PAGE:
Three kids that never take a break, it’s a fairly normal picture of a Kansas family. Until you look a little closer.
“I consider Autism a way of life,” Michelle Valentine said. Michelle and Adam Valentine’s twin sons, Dakotah and Tyler, have a severe form of Autism. At almost nine-years-old, they’re still potty training and can barely speak. When they do speak it’s often in their own code. Once, Michelle couldn’t understand why her son kept saying, ‘One, two, three.’
“We stopped at a stop light and he unbuckled himself from his car seat, flung himself in the front seat, cranked up the volume and goes, ‘One, two, three.’ And so, turn up the volume is ‘one, two, three.’”
It’s fairly calm at home. There the Valentines can control things. In public, it takes very little to overstimulate Dakotah and Tyler.
“They’ll cover their ears, they start stimming, they start yelling and humming to themselves,” Michelle Valentine said. That’s when the looks begin.
“They were just looked at like, ’Oh my God! These kids are so awful.
They have such behavior problems. Those parents are awful parents.’”
The Valentines learned to deal with it. Until one day Michelle had enough. "And he was pushing at me and kind of doing this,” she demonstrates, waving an arm in front of her face, “you know, at my face.” She added, “The next thing I know the store manager’s there because customers had complained about my child and myself.” She finished, “It was very degrading.”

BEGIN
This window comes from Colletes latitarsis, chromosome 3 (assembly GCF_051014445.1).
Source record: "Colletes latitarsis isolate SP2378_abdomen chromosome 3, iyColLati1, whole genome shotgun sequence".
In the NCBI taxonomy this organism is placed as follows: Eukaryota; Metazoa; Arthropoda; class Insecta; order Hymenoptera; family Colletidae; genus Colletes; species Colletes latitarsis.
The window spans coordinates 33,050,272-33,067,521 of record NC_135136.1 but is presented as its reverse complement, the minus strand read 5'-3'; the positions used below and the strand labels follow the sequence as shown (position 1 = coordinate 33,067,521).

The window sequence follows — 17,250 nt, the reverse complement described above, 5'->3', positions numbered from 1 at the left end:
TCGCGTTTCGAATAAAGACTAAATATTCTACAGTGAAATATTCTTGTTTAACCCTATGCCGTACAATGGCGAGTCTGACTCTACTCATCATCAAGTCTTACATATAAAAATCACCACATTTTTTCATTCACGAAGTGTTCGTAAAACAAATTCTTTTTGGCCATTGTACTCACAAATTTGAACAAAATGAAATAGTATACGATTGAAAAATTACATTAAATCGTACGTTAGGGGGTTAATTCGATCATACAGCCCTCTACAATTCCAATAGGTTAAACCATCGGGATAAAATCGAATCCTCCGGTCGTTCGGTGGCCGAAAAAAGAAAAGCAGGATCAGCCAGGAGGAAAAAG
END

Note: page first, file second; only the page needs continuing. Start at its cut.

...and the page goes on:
Valentine got so tired of people staring at her when she was in public with her children and they started to act out, that her sister bought her business cards that explained what was going on.
“I can’t sit and explain to everybody I come across why my children act the way they are,” Valentine said.
She also made a video, explaining Autism, its symptoms and behaviors, and posted it on YouTube. She did it for her children.
“I don’t want them to be looked at like freaks.”